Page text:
Busan International Film Festival (BIFF) chairman Kim Dong-ho has made a public apology and vowed to have BIFF’s articles of association changed by the end of July so that local filmmakers can call off their boycott.

At a press conference today in Seoul, Kim noted he had been appointed the festival’s first non-governmental organising committee chairman on May 24 through a partial change in the articles, and thought it appropriate that he take on the mantle by doing what his predecessor, Busan mayor and former chairman ex officio Suh Byung-soo, had failed to do.

“As the new organising committee chairman, I would like to apologise to the nation and people foreign and domestic to whom we have caused concern over the past year and eight months,” he said, referring to the controversy and crises the festival has been through since the screening of The Truth Shall Not Sink With Sewol, which was carried out against Suh’s wishes.

“I would like to thank the domestic and foreign film industry members who have sent support to the Busan International Film Festival as it has been working to preserve freedom of expression,” he said.

Changing the rules

The Korean Film Group’s Emergency Committee for Defending BIFF’s Independence, a group of nine major film industry organisations, has not retracted the boycott it declared in April.

Acknowledging they needed justification, Kim vowed he would have the articles of association changed to guarantee the festival’s independence “by mid-July or the end of July at the latest.”

He explained that otherwise it would be too late for local filmmakers and importers to submit titles for this year’s edition (October 6-15).

Kim said the necessary changes would specify that firstly, “no institution or group or individual could be involved in the festival’s operation” – including sponsors – and that secondly, “programmers will have exclusive authority in selecting films and inviting guests, and not even the organising committee chairman will be able to participate in this.”

Setting out his principles to uphold freedom of expression, Kim said that as organising committee chairman, he would do his best to ensure that festival director Kang Soo-youn could take on all significant authority towards preparing a successful festival.

Speaking on the stage with him, Kang said they had gone over different scenarios in the midst of uncertainty but came to the conclusion: “There is no way to preserve the festival without opening it. If we don’t have it this year, there is no guarantee it can be held again after that. We can’t make this a film festival without Korean film industry members participating – we can’t make it a film festival without nationality.”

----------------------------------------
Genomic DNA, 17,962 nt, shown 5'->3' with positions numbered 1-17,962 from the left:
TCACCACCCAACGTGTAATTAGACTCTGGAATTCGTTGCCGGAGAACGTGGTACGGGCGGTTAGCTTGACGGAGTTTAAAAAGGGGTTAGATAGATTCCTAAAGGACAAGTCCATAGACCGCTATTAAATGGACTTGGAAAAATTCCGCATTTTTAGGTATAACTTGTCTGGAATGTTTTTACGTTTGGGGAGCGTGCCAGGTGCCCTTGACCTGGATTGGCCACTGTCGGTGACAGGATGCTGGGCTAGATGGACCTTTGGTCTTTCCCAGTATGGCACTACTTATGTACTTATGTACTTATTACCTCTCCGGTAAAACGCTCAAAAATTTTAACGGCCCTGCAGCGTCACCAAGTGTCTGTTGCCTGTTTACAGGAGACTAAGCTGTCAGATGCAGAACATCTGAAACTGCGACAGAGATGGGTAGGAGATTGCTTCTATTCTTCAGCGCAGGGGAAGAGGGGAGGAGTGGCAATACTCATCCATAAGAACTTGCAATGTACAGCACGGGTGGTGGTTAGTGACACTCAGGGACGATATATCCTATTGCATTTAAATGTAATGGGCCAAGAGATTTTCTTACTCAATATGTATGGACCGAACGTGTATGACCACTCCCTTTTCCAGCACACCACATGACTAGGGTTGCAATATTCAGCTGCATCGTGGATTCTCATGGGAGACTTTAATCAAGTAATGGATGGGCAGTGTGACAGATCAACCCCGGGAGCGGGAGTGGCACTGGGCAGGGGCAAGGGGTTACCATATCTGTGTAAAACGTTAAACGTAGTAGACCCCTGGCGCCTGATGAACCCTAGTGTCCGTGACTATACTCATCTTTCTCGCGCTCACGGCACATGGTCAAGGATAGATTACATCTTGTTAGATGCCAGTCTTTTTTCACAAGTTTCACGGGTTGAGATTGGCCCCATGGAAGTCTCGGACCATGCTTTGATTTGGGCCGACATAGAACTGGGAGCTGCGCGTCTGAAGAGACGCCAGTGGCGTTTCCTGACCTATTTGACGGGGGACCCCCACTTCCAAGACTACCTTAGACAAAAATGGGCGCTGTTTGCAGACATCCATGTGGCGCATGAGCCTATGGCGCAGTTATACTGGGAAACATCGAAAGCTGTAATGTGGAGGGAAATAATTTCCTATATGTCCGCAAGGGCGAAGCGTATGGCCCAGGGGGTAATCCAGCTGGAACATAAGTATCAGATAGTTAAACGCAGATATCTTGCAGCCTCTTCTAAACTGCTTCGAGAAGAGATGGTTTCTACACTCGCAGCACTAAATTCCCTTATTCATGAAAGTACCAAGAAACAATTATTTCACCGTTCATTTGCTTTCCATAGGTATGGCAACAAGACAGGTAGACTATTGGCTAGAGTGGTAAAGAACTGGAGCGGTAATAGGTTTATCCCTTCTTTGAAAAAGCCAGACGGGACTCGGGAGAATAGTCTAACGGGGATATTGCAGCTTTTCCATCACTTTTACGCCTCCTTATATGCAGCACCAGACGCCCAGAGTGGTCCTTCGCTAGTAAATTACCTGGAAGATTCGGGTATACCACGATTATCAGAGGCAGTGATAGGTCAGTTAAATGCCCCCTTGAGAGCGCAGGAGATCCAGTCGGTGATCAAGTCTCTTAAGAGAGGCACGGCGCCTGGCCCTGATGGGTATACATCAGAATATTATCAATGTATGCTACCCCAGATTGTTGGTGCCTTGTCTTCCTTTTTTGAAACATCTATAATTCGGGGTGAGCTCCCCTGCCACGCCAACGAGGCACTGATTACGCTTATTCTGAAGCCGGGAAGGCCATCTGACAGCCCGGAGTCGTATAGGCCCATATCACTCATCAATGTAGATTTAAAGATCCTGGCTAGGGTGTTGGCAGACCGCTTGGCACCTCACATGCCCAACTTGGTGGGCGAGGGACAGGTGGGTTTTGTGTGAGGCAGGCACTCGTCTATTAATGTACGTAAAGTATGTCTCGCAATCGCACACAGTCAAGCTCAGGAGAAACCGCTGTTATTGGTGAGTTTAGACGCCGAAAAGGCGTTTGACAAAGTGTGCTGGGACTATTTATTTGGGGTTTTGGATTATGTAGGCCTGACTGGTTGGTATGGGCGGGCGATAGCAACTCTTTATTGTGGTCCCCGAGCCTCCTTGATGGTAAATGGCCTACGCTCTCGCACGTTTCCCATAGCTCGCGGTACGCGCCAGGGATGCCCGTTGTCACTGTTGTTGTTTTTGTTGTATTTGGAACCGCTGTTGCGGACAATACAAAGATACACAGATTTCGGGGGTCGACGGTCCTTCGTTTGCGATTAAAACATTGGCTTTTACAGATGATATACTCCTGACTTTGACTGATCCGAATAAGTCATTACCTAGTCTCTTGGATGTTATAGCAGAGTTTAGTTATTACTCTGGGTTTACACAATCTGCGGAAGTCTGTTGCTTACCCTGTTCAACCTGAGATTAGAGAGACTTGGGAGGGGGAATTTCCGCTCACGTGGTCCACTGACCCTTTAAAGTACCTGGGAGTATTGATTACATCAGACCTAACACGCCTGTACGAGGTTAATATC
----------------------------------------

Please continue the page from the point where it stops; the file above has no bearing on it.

Kim has his work cut out for him. Of the 23 active organising committee members, all but one are from Busan, and are seen to have vested interests in keeping the festival the way it is. But Kim said he is “optimistic” and plans to reduce the number of members and bring in a higher ratio of film industry professionals to the committee.


Kim also expressed regret over the “defamation and hardship” that was caused in the process and asked for the courts to take favorable action on ex-festival director Lee Yong-kwan and deputy director Jay Jeon, both of whom helped found the festival and have been indicted since what many have called a politically-motivated audit.

“The organising committee will also try to help them regain their reputations in whatever way possible,” Kim said.

Lee was not re-hired after his contract ran out earlier this year and deputy director and Asian Film Market head Jay Jeon has been temporarily removed from his position.

Regarding Jeon and the current secretary general, who was also indicted, Kang said, “With the premise that we are to hold the film festival this year, we had to follow internal regulations” in suspending their positions. She added the festival would wait to see what the courts ruled and had no plans to take on any new personnel, but to deal with their duties in their absence internally.

Speaking to Screendaily, BIFF executive programmer Kim Ji-seok denied press reports that he has taken over the deputy director position – or that there has been conflict between Kim and Kang, on the one side, with Lee and Jeon on the other, that has also divided the rest of the film industry.

“Jay Jeon was not fired. Because he has been indicted, his duties have been suspended for about six months until the court decision is made. I said very clearly that I have not been appointed deputy director and am only acting as a temporary proxy in approving work,” Kim Ji-seok told Screen.

“Perhaps he doesn’t want to accept the removal of his position. Anyone in that situation would find it unfair to have to just leave like this, but because of his affection for the festival, he was saying he’d leave,” he added, referring to a Facebook comment Jeon had posted lamenting the situation and then later apparently removed.

Kim Ji-seok also denied that there is a split in the festival that has divided the industry. Speaking to Screen, he said there was only a difference in opinion, expressed by Lee Yong-kwan, about when to revise the festival’s articles of association, but that Lee has since said that he would be satisfied so long as the articles are changed.